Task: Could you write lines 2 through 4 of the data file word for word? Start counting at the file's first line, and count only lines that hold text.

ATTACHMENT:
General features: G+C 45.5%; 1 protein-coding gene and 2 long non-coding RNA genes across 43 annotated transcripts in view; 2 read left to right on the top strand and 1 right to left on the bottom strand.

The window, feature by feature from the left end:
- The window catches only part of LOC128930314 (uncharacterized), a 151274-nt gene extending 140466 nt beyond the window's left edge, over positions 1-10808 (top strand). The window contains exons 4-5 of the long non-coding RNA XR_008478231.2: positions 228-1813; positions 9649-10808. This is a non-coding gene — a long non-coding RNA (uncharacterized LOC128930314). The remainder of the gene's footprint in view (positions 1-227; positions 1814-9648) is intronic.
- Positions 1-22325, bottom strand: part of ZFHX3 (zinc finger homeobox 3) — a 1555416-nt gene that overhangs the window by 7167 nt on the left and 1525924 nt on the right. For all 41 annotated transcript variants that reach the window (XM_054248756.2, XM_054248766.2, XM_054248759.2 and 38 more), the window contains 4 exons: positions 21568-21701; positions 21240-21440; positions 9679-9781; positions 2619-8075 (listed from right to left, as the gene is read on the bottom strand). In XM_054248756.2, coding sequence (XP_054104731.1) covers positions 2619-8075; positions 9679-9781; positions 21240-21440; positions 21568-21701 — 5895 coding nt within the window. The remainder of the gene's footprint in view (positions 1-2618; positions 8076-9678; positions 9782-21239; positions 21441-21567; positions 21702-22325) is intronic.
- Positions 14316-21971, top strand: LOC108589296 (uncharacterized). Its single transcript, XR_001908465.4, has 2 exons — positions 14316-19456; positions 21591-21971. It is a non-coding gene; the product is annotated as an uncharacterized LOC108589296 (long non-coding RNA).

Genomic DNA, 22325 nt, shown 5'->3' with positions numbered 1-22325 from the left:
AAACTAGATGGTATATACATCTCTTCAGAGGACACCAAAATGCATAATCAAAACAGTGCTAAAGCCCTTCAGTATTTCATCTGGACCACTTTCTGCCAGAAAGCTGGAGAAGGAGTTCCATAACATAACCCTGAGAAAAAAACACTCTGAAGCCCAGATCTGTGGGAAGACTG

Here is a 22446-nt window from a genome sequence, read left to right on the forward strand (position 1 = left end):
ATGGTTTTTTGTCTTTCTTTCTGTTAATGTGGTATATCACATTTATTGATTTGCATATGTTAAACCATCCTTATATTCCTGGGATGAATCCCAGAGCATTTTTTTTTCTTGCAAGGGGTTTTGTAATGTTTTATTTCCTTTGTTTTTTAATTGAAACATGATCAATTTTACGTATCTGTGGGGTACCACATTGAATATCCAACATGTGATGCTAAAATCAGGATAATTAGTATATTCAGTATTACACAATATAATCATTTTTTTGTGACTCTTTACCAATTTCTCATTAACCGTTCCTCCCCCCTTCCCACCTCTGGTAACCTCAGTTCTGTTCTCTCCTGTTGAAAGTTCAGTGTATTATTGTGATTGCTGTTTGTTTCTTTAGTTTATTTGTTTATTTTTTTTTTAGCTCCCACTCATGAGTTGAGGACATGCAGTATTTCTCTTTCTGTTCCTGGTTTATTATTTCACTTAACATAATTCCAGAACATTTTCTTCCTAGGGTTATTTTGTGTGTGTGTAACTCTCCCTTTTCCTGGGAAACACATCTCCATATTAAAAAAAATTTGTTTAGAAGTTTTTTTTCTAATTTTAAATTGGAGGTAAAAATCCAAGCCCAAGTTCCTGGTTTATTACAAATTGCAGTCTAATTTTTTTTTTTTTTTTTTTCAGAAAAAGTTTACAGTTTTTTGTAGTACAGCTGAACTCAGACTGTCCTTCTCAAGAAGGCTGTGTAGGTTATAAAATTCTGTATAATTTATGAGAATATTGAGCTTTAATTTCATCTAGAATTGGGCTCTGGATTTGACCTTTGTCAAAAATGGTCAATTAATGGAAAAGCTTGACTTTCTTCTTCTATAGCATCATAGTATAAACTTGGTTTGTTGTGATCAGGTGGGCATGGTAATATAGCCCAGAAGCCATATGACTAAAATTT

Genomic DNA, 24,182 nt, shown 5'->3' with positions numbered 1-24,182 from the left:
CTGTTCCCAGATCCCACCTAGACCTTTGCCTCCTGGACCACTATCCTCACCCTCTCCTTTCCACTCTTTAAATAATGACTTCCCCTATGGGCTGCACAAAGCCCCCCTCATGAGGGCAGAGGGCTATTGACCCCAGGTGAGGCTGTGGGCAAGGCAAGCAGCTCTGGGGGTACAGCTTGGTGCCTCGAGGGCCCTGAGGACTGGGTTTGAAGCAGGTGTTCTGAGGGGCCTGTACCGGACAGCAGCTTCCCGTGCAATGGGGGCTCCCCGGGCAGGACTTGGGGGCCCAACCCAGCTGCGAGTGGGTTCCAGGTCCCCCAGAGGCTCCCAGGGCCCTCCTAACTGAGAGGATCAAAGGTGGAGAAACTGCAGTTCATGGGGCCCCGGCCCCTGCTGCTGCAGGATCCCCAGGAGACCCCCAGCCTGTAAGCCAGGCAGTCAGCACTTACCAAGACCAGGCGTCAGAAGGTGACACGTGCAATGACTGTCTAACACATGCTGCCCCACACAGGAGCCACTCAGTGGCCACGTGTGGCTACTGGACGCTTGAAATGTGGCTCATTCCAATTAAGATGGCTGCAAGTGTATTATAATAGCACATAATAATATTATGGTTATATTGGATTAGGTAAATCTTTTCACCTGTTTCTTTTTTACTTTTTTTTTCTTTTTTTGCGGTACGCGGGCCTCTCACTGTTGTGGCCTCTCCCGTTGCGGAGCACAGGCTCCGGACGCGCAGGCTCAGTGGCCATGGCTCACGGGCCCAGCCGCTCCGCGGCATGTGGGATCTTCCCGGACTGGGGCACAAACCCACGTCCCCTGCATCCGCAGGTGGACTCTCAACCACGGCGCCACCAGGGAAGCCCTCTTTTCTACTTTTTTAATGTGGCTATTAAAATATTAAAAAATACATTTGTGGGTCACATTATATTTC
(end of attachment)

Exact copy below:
The window, feature by feature from the left end:
- The window catches only part of LOC128930314 (uncharacterized), a 151274-nt gene extending 140466 nt beyond the window's left edge, over positions 1-10808 (top strand). The window contains exons 4-5 of the long non-coding RNA XR_008478231.2: positions 228-1813; positions 9649-10808. This is a non-coding gene — a long non-coding RNA (uncharacterized LOC128930314). The remainder of the gene's footprint in view (positions 1-227; positions 1814-9648) is intronic.
- Positions 1-22325, bottom strand: part of ZFHX3 (zinc finger homeobox 3) — a 1555416-nt gene that overhangs the window by 7167 nt on the left and 1525924 nt on the right. For all 41 annotated transcript variants that reach the window (XM_054248756.2, XM_054248766.2, XM_054248759.2 and 38 more), the window contains 4 exons: positions 21568-21701; positions 21240-21440; positions 9679-9781; positions 2619-8075 (listed from right to left, as the gene is read on the bottom strand). In XM_054248756.2, coding sequence (XP_054104731.1) covers positions 2619-8075; positions 9679-9781; positions 21240-21440; positions 21568-21701 — 5895 coding nt within the window. The remainder of the gene's footprint in view (positions 1-2618; positions 8076-9678; positions 9782-21239; positions 21441-21567; positions 21702-22325) is intronic.